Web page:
When Easy Money Disappears: How Junior Creditors Can Protect Themselves in the Next Downturn

Beginning in 2008, we experienced a worldwide financial crisis that was more severe than any economic downturn since the Great Depression. While financial markets in the United States began recovering in early 2009, economic growth and employment activity have remained anemic. The Federal Reserve’s quantitative easing has provided enormous liquidity which has boosted asset prices, lowered bond yields and made financing available for all but the smallest or most hopeless companies. Deals are getting done at higher and higher EBITDA multiples. Public companies seem to be using easy money to fund stock buybacks and M&A activity rather than reinvesting in their underlying businesses, thereby possibly undermining future growth opportunities. The high yield market is booming amid amazingly low yields and narrow spreads over investment-grade bonds. Yet, default rates continue to remain at or near historic lows. As a result, most companies in financial distress have been able to refinance their way out of trouble. Easy money means that there is a paucity of business bankruptcy filings despite ample evidence of excessive leverage.

Easy money has unleashed a flood of covenant lite debt, leveraged buyouts, dividend recaps, leveraged CLOs and other forms of excess that preceded the 2008 financial crisis. There has also been a proliferation of second lien debt, usually accompanied by inter-creditor or subordination agreements under which the second lien lenders waive many rights, including the ability to oppose actions the first lien lenders may take after default.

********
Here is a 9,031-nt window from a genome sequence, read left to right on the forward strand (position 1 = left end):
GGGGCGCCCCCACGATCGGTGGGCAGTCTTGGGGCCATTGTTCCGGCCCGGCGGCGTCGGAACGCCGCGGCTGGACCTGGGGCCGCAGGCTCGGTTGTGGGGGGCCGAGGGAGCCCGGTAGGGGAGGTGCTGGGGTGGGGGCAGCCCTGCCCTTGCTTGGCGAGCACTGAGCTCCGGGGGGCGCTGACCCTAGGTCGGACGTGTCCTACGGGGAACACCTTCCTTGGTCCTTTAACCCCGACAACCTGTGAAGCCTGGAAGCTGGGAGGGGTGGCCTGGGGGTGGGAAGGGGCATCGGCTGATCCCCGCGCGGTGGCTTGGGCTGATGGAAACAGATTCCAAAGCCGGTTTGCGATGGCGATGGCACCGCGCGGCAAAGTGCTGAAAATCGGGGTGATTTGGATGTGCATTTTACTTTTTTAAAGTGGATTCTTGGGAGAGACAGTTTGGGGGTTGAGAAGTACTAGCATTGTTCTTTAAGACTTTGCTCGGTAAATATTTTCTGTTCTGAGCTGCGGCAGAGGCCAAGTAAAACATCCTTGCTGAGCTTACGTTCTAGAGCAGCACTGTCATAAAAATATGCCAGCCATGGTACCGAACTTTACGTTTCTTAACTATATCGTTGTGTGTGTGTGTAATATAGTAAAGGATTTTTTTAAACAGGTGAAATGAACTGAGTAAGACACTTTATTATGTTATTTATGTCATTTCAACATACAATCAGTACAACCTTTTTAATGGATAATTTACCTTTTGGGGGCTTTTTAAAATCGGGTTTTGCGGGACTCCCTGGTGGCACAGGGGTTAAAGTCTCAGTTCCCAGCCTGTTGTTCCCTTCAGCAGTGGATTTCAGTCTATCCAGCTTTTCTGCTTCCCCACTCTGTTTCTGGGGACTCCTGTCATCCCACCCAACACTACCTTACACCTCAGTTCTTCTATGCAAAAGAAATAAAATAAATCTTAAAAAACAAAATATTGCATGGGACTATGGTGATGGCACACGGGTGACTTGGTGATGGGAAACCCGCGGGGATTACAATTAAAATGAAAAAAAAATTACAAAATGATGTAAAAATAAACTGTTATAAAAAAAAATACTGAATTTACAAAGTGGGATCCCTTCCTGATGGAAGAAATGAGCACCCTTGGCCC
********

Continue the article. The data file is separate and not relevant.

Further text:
Easy Money Cannot Last Forever

Yet, while not predicting an imminent end to current conditions, it is logical to assume that the days of easy money cannot go on forever. At some point, interest rates will rise back to historical norms, whether due to continued tapering by the Federal Reserve of its quantitative easing, a natural reversion to the mean, inflation fears or other causes. Today’s ample liquidity will become less plentiful at some point, if not dry up. When that happens, the excesses engendered by easy money will likely be exposed to cruel market forces. For instance, companies that piled on too much debt during the good times will no longer be able to refinance their way out of trouble and will face default. Easy money may also be permitting companies to put off addressing non-financial issues such as operational and management problems.

Problems Likely to be Encountered in the Next Downturn

As a result of these liquidity-induced excesses, when the next downturn occurs the companies most likely to experience financial distress will probably exhibit some or all of the following characteristics: complex capital structures, excessive leverage, covenant lite debt, fully-encumbered assets with at least two layers of secured debt, inter-creditor disputes, insufficient financing, deteriorating values and operational problems that were not addressed while money was easy. Moreover, holders of covenant lite debt may not be able to declare a default until the issuer fails to make a payment. During the intervening months, the issuer’s finances and operations may continue to deteriorate. Newer capital providers such as CLOs and business development companies probably do not have the infrastructure to address defaults and restructurings. The recent trend toward shorter stays in Chapter 11 may save costs, but allows far less time to fix operational problems.